our goings-out and comings-in as a nation are anything but silent. Do
we not occasionally give the door an extra slam just for effect?

In England everything is on a lower key, slower, steadier, gentler.
Life is, no doubt, as full, or fuller, in its material forms and
measures, but less violent and aggressive. The buffers the English have
between their cars to break the shock are typical of much one sees

All sounds are softer in England; the surface of things is less hard.
The eye of day and the face of Nature are less bright. Everything has a
mellow, subdued cast. There is no abruptness in the landscape, no sharp
and violent contrasts, no brilliant and striking tints in the foliage.
A soft, pale yellow is all one sees in the way of tints along the
borders of the autumn woods. English apples (very small and inferior,
by the way) are not so highly colored as ours. The blackberries, just
ripening in October, are less pungent and acid; and the garden
vegetables, such as cabbage, celery, cauliflower, beet, and other root
crops, are less rank and fibrous; and I am very sure that the meats
also are tenderer and sweeter. There can be no doubt about the
superiority of English mutton; and the tender and succulent grass, and
the moist and agreeable climate, must tell upon the beef also.

English coal is all soft coal, and the stone is soft stone.  The
foundations of the hills are chalk instead of granite. The stone with
which most of the old churches and cathedrals are built would not
endure in our climate half a century; but in Britain the tooth of Time
is much blunter, and the hunger of the old man less ravenous, and the
ancient architecture stands half a millennium, or until it is slowly
worn away by the gentle attrition of the wind and rain.

At Chester, the old Roman wall that surrounds the town, built in the
first century and repaired in the ninth, is still standing without a
break or a swerve, though in some places the outer face of the wall is
worn through. The Cathedral, and St. John's Church, in the same town,
present to the beholder outlines as jagged and broken as rocks and
cliffs; and yet it is only chip by chip, or grain by grain, that ruin
approaches. The timber also lasts an incredibly long time. Beneath one
of the arched ways, in the Chester wall above referred to, I saw
timbers that must have been in place five or six hundred years. The
beams in the old houses, also fully exposed to the weather, seem
incapable of decay; those dating from Shakespeare's time being
apparently as firm as ever.

I noticed that the characteristic aspect of the clouds in England was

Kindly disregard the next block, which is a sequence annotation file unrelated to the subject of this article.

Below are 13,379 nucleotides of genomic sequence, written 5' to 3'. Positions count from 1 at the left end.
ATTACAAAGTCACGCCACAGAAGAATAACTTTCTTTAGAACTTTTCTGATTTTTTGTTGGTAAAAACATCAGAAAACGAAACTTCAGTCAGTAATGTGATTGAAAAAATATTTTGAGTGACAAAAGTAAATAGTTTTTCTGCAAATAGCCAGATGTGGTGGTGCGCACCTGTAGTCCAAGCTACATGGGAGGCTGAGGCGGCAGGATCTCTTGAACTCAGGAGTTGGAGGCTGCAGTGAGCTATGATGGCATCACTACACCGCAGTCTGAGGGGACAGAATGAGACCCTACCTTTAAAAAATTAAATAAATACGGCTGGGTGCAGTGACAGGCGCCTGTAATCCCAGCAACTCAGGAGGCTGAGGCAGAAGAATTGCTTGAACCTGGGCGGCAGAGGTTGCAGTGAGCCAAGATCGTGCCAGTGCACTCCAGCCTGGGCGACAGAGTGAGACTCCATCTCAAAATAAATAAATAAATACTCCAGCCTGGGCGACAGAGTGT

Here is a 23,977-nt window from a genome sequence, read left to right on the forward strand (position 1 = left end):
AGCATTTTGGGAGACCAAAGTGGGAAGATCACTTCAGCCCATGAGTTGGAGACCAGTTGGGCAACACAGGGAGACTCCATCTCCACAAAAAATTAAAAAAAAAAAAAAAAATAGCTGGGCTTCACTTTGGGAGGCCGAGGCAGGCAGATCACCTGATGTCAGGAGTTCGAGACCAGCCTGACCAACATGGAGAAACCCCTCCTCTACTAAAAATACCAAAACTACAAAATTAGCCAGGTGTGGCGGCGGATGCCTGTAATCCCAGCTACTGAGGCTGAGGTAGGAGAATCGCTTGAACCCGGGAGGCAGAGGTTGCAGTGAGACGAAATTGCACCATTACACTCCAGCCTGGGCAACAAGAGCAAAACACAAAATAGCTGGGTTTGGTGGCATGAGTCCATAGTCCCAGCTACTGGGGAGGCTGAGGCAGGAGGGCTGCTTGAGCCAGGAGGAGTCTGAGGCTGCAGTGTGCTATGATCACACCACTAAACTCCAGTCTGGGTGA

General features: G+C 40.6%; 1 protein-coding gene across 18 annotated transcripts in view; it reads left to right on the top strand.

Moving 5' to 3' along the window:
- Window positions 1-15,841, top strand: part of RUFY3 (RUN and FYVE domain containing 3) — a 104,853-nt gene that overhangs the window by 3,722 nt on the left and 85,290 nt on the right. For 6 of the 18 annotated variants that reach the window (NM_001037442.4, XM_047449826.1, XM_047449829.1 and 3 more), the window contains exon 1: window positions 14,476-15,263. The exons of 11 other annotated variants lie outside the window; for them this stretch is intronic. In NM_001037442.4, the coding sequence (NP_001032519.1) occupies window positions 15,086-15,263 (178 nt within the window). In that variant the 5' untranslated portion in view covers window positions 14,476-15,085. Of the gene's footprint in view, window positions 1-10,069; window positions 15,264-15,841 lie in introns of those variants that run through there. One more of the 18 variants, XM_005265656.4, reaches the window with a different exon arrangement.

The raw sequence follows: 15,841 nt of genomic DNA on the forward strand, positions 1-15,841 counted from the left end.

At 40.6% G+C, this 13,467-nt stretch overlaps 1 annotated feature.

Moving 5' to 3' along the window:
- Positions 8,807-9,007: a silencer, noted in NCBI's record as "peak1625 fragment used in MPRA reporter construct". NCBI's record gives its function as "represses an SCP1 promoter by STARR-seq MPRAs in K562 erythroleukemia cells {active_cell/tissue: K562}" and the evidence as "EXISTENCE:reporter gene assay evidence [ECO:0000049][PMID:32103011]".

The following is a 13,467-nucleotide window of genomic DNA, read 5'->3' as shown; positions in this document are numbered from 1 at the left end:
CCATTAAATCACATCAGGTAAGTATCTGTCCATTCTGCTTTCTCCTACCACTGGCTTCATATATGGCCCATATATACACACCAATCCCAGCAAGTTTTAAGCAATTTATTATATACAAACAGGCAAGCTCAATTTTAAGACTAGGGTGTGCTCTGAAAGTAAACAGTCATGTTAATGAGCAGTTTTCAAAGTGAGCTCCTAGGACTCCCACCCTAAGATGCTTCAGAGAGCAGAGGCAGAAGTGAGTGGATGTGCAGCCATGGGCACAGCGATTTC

different from ours,--soft, fleecy, vapory, indistinguishable,--never
the firm, compact, sharply, defined, deeply dyed masses and fragments
so common in our own sky. It rains easily but slowly. The average
rainfall of London is less than that of New York, and yet it doubtless
rains ten days in the former to one in the latter. Storms accompanied
with thunder are rare; while the crashing, wrenching, explosive
thunder-gusts so common with us, deluging the earth and convulsing the
heavens, are seldom known.

In keeping with this elemental control and moderation, I found the
character and manners of the people gentler and sweeter than I had been
led to believe they were. No loudness, brazenness, impertinence; no
oaths, no swaggering, no leering at women, no irreverence, no
flippancy, no bullying, no insolence of porters or clerks or
conductors, no importunity of bootblacks or newsboys, no
omnivorousness, of hackmen,--at least, comparatively none,--all of
which an American is apt to notice, and, I hope, appreciate. In London
the bootblack salutes you with a respectful bow and touches his cap,
and would no more think of pursuing you or answering your refusal than
he would of jumping into the Thames. The same is true of the newsboys.
If they were to scream and bellow in London as they do in New York or
Washington, they would be suppressed by the police, as they ought to
be. The vender of papers stands at the comer of the street, with his
goods in his arms, and a large placard spread out at his feet, giving
in big letters the principal news-headings.

Street-cries of all kinds are less noticeable, less aggressive, than in
this country, and the manners of the shopmen make you feel you are
conferring a benefit instead of receiving one. Even their locomotives
are less noisy than ours, having a shrill, infantile whistle that
contrasts strongly with the loud, demoniac yell that makes a residence
near a railway or a depot, in this country, so unbearable. The trains
themselves move with wonderful smoothness and celerity, making a mere
fraction of the racket made by our flying palaces as they go swaying
and jolting over our hasty, ill-ballasted roads.

It is characteristic of the English prudence and plain dealing, that
they put so little on the cars and so much on the road, while the
reverse process is equally characteristic of American enterprise. Our
railway system no doubt has certain advantages, or rather conveniences,